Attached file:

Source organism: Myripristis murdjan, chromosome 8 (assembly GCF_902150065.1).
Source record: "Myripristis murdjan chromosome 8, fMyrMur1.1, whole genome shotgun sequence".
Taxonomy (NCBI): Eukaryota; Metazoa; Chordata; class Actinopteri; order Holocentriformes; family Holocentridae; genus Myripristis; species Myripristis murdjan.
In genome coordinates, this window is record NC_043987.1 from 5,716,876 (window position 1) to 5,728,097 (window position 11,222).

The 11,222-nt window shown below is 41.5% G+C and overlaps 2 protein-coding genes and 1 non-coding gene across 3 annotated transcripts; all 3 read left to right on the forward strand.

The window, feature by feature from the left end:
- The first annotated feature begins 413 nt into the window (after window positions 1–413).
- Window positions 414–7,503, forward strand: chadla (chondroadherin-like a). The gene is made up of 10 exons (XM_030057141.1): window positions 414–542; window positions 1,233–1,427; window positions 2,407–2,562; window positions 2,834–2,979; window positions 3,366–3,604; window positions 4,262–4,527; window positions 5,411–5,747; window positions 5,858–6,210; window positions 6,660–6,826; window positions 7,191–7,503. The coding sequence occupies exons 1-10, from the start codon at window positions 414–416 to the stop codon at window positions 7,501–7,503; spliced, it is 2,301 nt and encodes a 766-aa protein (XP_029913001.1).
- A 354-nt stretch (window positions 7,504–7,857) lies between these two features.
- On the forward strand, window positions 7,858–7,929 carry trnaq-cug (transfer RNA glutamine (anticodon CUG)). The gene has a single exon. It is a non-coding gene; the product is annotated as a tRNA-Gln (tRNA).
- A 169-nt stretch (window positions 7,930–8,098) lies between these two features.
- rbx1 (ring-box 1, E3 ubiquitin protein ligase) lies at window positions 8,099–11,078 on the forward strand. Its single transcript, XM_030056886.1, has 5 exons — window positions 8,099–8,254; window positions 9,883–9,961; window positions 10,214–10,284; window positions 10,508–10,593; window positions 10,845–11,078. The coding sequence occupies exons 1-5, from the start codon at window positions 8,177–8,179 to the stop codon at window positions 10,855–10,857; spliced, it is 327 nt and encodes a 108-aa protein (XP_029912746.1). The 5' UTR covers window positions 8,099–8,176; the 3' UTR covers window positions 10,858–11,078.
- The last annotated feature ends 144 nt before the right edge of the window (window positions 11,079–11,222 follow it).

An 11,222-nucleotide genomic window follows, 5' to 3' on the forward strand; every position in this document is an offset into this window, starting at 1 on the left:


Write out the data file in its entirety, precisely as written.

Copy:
Source organism: Myripristis murdjan, chromosome 8 (assembly GCF_902150065.1).
Source record: "Myripristis murdjan chromosome 8, fMyrMur1.1, whole genome shotgun sequence".
Taxonomy (NCBI): Eukaryota; Metazoa; Chordata; class Actinopteri; order Holocentriformes; family Holocentridae; genus Myripristis; species Myripristis murdjan.
In genome coordinates, this window is record NC_043987.1 from 5,716,876 (window position 1) to 5,728,097 (window position 11,222).

The 11,222-nt window shown below is 41.5% G+C and overlaps 2 protein-coding genes and 1 non-coding gene across 3 annotated transcripts; all 3 read left to right on the forward strand.

The window, feature by feature from the left end:
- The first annotated feature begins 413 nt into the window (after window positions 1–413).
- Window positions 414–7,503, forward strand: chadla (chondroadherin-like a). The gene is made up of 10 exons (XM_030057141.1): window positions 414–542; window positions 1,233–1,427; window positions 2,407–2,562; window positions 2,834–2,979; window positions 3,366–3,604; window positions 4,262–4,527; window positions 5,411–5,747; window positions 5,858–6,210; window positions 6,660–6,826; window positions 7,191–7,503. The coding sequence occupies exons 1-10, from the start codon at window positions 414–416 to the stop codon at window positions 7,501–7,503; spliced, it is 2,301 nt and encodes a 766-aa protein (XP_029913001.1).
- A 354-nt stretch (window positions 7,504–7,857) lies between these two features.
- On the forward strand, window positions 7,858–7,929 carry trnaq-cug (transfer RNA glutamine (anticodon CUG)). The gene has a single exon. It is a non-coding gene; the product is annotated as a tRNA-Gln (tRNA).
- A 169-nt stretch (window positions 7,930–8,098) lies between these two features.
- rbx1 (ring-box 1, E3 ubiquitin protein ligase) lies at window positions 8,099–11,078 on the forward strand. Its single transcript, XM_030056886.1, has 5 exons — window positions 8,099–8,254; window positions 9,883–9,961; window positions 10,214–10,284; window positions 10,508–10,593; window positions 10,845–11,078. The coding sequence occupies exons 1-5, from the start codon at window positions 8,177–8,179 to the stop codon at window positions 10,855–10,857; spliced, it is 327 nt and encodes a 108-aa protein (XP_029912746.1). The 5' UTR covers window positions 8,099–8,176; the 3' UTR covers window positions 10,858–11,078.
- The last annotated feature ends 144 nt before the right edge of the window (window positions 11,079–11,222 follow it).

An 11,222-nucleotide genomic window follows, 5' to 3' on the forward strand; every position in this document is an offset into this window, starting at 1 on the left: